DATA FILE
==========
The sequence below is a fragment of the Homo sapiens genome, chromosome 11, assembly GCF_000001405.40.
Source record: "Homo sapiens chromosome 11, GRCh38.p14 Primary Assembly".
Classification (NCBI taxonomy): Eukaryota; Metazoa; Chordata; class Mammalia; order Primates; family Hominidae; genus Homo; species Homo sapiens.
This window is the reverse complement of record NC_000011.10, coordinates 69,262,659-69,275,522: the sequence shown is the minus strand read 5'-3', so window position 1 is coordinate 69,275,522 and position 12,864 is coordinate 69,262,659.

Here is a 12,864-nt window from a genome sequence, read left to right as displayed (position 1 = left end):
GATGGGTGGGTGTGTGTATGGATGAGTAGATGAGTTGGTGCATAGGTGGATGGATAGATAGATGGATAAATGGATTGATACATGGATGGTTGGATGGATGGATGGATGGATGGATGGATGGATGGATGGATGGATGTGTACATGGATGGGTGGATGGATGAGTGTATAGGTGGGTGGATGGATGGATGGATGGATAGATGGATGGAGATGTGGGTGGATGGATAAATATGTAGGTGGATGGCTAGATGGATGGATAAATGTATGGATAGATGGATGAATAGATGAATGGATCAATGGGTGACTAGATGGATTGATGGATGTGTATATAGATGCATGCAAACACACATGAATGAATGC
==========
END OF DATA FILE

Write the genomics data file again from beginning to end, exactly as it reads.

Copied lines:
The sequence below is a fragment of the Homo sapiens genome, chromosome 11, assembly GCF_000001405.40.
Source record: "Homo sapiens chromosome 11, GRCh38.p14 Primary Assembly".
Classification (NCBI taxonomy): Eukaryota; Metazoa; Chordata; class Mammalia; order Primates; family Hominidae; genus Homo; species Homo sapiens.
This window is the reverse complement of record NC_000011.10, coordinates 69,262,659-69,275,522: the sequence shown is the minus strand read 5'-3', so window position 1 is coordinate 69,275,522 and position 12,864 is coordinate 69,262,659.

Here is a 12,864-nt window from a genome sequence, read left to right as displayed (position 1 = left end):
GATGGGTGGGTGTGTGTATGGATGAGTAGATGAGTTGGTGCATAGGTGGATGGATAGATAGATGGATAAATGGATTGATACATGGATGGTTGGATGGATGGATGGATGGATGGATGGATGGATGGATGGATGGATGTGTACATGGATGGGTGGATGGATGAGTGTATAGGTGGGTGGATGGATGGATGGATGGATAGATGGATGGAGATGTGGGTGGATGGATAAATATGTAGGTGGATGGCTAGATGGATGGATAAATGTATGGATAGATGGATGAATAGATGAATGGATCAATGGGTGACTAGATGGATTGATGGATGTGTATATAGATGCATGCAAACACACATGAATGAATGC